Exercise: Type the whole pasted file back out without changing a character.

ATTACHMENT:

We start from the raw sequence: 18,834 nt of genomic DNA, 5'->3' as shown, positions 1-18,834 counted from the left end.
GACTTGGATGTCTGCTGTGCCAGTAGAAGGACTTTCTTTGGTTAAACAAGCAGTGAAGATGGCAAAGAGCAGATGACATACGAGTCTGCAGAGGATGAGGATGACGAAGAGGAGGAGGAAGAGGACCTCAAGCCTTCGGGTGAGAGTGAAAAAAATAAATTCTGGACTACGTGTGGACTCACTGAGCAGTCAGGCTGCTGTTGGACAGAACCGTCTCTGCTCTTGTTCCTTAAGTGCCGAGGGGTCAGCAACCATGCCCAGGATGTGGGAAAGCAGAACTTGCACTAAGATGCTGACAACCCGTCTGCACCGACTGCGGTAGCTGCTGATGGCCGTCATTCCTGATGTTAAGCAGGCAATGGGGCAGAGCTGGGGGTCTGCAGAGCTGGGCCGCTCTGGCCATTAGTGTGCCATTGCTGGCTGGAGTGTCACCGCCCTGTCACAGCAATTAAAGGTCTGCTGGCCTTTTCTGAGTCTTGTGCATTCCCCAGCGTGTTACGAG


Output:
We start from the raw sequence: 18,834 nt of genomic DNA, 5'->3' as shown, positions 1-18,834 counted from the left end.
GACTTGGATGTCTGCTGTGCCAGTAGAAGGACTTTCTTTGGTTAAACAAGCAGTGAAGATGGCAAAGAGCAGATGACATACGAGTCTGCAGAGGATGAGGATGACGAAGAGGAGGAGGAAGAGGACCTCAAGCCTTCGGGTGAGAGTGAAAAAAATAAATTCTGGACTACGTGTGGACTCACTGAGCAGTCAGGCTGCTGTTGGACAGAACCGTCTCTGCTCTTGTTCCTTAAGTGCCGAGGGGTCAGCAACCATGCCCAGGATGTGGGAAAGCAGAACTTGCACTAAGATGCTGACAACCCGTCTGCACCGACTGCGGTAGCTGCTGATGGCCGTCATTCCTGATGTTAAGCAGGCAATGGGGCAGAGCTGGGGGTCTGCAGAGCTGGGCCGCTCTGGCCATTAGTGTGCCATTGCTGGCTGGAGTGTCACCGCCCTGTCACAGCAATTAAAGGTCTGCTGGCCTTTTCTGAGTCTTGTGCATTCCCCAGCGTGTTACGAG